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Magazine

Christmas At Our House home tour celebrates 26 years

Christmas At Our House home tour celebrates 26 years


Courtesy of Christopher Stark
Homes on the St. Francis High School Women’s Club’s Christmas at Our House Holiday Home Tour showcase a variety of architectural styles.

The days grow short on sunshine but long on nostalgia as the holidays approach...

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Cantor director discusses worth, value of art in Morning Forum of Los Altos presentation


Photo By: Kathryn Tomaino/ Special to the Town Crier
Photo Kathryn Tomaino/ Special To The Town Crier

Connie Wolf, director of the Cantor Arts Center at Stanford, addresses The Morning Forum of Los Altos April 16.

As French novelist Marcel Proust wrote, “The voyage of discovery consists of not seeing new landscapes but learning new ideas.”

Connie Wolf, director of the Cantor Arts Center at Stanford University, wove Proust’s theme through her April 16 Morning Forum of Los Altos presentation, “Art, Is It Worth It? What Makes Art Valuable?”

Wolf came to the Cantor in January 2012, a transformative time that saw the opening of the Bing Music Center, a new building under construction for the Harry and Mary Margaret Anderson American Art Collection, and an adjacent building that will house Stanford’s Art and Art History departments.

Wolf graduated from Stanford University in 1981. Before joining the Cantor Arts Center, she was a Warren Weaver Fellow at the Rockefeller Foundation’s Arts and Humanities Division, associate director of education at the Whitney Museum of American Art and director and CEO of San Francisco’s Contemporary Jewish Museum.

Wolf said experiencing art can act as a springboard, prompting new ideas.

“Thinking about a specific painting or art object can lead to questions that impact other disciplines, like science or medicine,” she said.

As an example, Wolf related how a Stanford Hospital hand surgeon was fascinated by the Cantor’s Rodin sculpture collection. As he studied their hands, he realized that they portrayed a medical condition he could incorporate into his practice and brought his medical students to look for themselves.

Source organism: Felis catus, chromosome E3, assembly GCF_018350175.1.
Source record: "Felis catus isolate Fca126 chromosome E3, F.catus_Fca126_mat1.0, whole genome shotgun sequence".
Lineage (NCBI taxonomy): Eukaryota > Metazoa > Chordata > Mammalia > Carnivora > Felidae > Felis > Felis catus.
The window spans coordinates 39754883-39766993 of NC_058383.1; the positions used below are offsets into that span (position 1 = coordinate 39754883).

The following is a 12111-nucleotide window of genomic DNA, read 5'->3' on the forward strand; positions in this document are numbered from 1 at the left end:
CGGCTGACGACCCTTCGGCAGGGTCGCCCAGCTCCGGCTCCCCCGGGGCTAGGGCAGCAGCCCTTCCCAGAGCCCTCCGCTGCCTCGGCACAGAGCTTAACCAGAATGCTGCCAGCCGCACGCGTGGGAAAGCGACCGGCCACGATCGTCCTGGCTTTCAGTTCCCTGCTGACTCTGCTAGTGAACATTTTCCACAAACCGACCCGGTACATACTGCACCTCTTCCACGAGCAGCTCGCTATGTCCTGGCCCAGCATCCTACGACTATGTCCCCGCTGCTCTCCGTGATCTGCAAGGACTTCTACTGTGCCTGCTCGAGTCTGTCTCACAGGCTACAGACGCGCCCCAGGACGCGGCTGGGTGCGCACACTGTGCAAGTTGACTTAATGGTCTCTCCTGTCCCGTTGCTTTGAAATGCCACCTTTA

Conversely, Wolf said, science can lead to research can lead to art. Stanford University founder Leland Stanford asked photographer Eadweard Muygridge to research whether horses hooves ever leave the ground at once. Muygridge’s series of photographs eventually led to the development of motion pictures.

Not every piece of art will speak to everyone – sometimes a different concept takes time to understand. Wolf recounted the installation of a large red Calder sculpture in her hometown of Grand Rapids, Mich., courtesy of a 1960s National Endowment for the Arts grant.

“What does it mean? And why is it only red?” were initial reactions.

The sculpture gradually became an icon featured on city buses and ultimately built community, drawing large crowds around it for city ceremonies.

“The role of art museums is changing over time, with education about art as front and center,” she said.

Wolf cited the examples of the “How We MET” campaign in New York City, which allows visitors to contribute their opinions about what they saw at the Metropolitan Museum of Art; and the New York Museum of Modern Art’s “I went to the MOMA because …” public outreach.

She wants Cantor visitors to look at art in a new way and ask questions about it. In particular, she hopes children benefit from experiencing art on site, supported by the Cantor’s recently introduced family programs.

The Morning Forum of Los Altos is a members-only lecture series that meets at Los Altos United Methodist Church. For membership details and more information, visit www.morningforum.org.